After A Long Line of Dead Men I was afraid that Lawrence Block’s Matthew Scudder series might have jumped the shark, but fortunately it turned out that I was wrong. Even the Wicked, the thirteenth entry in the series, marks a return to form, and while it is not the best among them, it is a solid and entertaining novel.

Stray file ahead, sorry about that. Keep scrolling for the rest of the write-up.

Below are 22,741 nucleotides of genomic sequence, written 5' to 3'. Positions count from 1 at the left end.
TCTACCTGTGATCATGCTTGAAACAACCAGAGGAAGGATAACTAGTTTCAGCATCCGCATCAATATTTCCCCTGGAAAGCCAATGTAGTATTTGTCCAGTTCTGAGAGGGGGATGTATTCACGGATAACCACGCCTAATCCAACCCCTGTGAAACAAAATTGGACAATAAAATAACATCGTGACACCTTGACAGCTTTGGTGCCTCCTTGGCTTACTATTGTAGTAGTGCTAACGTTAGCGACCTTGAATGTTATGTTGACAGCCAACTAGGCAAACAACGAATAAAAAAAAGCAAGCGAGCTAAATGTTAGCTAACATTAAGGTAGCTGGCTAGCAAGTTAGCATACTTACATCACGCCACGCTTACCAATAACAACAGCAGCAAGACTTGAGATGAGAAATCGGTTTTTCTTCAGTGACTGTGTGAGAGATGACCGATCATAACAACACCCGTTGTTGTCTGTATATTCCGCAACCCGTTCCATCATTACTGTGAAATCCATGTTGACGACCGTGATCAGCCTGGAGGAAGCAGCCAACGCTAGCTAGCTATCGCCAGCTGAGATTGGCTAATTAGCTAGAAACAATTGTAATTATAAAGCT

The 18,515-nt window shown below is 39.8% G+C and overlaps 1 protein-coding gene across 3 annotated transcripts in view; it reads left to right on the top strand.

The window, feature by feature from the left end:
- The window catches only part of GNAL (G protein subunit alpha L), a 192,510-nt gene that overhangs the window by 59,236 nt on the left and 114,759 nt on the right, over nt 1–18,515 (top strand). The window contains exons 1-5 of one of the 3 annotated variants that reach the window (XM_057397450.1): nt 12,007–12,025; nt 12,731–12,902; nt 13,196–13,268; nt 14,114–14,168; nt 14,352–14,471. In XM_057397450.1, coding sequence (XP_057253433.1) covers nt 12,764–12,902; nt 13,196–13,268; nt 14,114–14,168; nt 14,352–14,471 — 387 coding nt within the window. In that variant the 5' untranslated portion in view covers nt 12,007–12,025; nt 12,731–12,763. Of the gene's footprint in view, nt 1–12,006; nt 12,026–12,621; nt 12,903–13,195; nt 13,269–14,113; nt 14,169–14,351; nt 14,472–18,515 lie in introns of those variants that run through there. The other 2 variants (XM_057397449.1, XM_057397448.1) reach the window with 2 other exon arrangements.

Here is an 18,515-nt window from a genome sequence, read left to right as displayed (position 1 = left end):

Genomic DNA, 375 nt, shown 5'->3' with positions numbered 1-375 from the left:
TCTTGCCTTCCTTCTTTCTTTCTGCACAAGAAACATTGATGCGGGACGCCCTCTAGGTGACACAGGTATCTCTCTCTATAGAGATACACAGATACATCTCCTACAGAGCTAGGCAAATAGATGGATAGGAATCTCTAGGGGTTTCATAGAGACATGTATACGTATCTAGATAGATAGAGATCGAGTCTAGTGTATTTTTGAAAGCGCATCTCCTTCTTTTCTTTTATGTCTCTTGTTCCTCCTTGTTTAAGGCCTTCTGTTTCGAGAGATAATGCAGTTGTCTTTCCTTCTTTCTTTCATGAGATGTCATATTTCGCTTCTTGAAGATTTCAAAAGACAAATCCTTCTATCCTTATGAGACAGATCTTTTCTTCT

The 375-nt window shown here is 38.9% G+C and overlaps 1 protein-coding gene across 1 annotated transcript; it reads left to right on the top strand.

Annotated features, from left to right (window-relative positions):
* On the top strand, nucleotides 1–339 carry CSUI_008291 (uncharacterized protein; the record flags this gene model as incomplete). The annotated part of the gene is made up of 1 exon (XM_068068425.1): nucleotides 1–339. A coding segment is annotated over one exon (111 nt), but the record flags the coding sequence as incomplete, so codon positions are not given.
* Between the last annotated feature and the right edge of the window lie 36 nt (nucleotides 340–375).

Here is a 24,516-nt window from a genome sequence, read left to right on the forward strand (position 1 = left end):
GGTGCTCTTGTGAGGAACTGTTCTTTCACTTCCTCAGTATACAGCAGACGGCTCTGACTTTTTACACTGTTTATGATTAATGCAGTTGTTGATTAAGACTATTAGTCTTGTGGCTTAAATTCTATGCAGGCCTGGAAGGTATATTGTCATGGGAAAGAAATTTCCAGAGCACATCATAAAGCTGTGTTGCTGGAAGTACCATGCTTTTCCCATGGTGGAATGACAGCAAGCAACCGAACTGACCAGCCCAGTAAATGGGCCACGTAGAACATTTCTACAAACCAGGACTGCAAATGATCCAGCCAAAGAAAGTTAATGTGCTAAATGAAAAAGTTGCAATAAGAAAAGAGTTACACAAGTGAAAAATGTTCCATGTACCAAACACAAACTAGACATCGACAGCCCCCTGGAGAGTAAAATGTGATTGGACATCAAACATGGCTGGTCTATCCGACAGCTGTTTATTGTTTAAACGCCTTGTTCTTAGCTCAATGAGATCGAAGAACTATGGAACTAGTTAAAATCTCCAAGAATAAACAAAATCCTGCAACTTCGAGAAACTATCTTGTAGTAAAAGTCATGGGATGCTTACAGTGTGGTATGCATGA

Particularly remarkable is that it contains a locked room mystery – something that is quite unusual for a hard boiled crime novel (and hard boiled the series still is, even with Scudder dry and settling down, even married it has not lost its edge so far). That apart, Even the Wicked is refreshingly straighforward – there are no secret societies or similar antics here, just thorough, often plodding detective work, and it seems quite appropriate that none of the solutions to the two (or three, depending on how you count) cases Scudder is working on in here comes as a huge surprise to the reader. It’s not the first time this happens in the series, either – quite to the contrary, it has always been part of its particular “down to earth” quality that crime, its motives and perpetrators are often quite banal and predictable. In consequence, mystery has never been Block’s central concern during the entire run of the series, and I strongly suspect he quite intentionally often presents readers with the most obvious solution (some almost glaringly so). At least that would be very much in keeping with his hero’s preferred method of detection which is decidedly unglamerous and for the most part consists of asking around and digging until he comes up with something relevant rather than brilliant deduction in the manner of Sherlock Holmes or any other famous mystery sleuth. The series remains both enjoyable and true to itself then, no small achievement after thirteen volumes, and I’m looking forward to reading the remaining volumes again.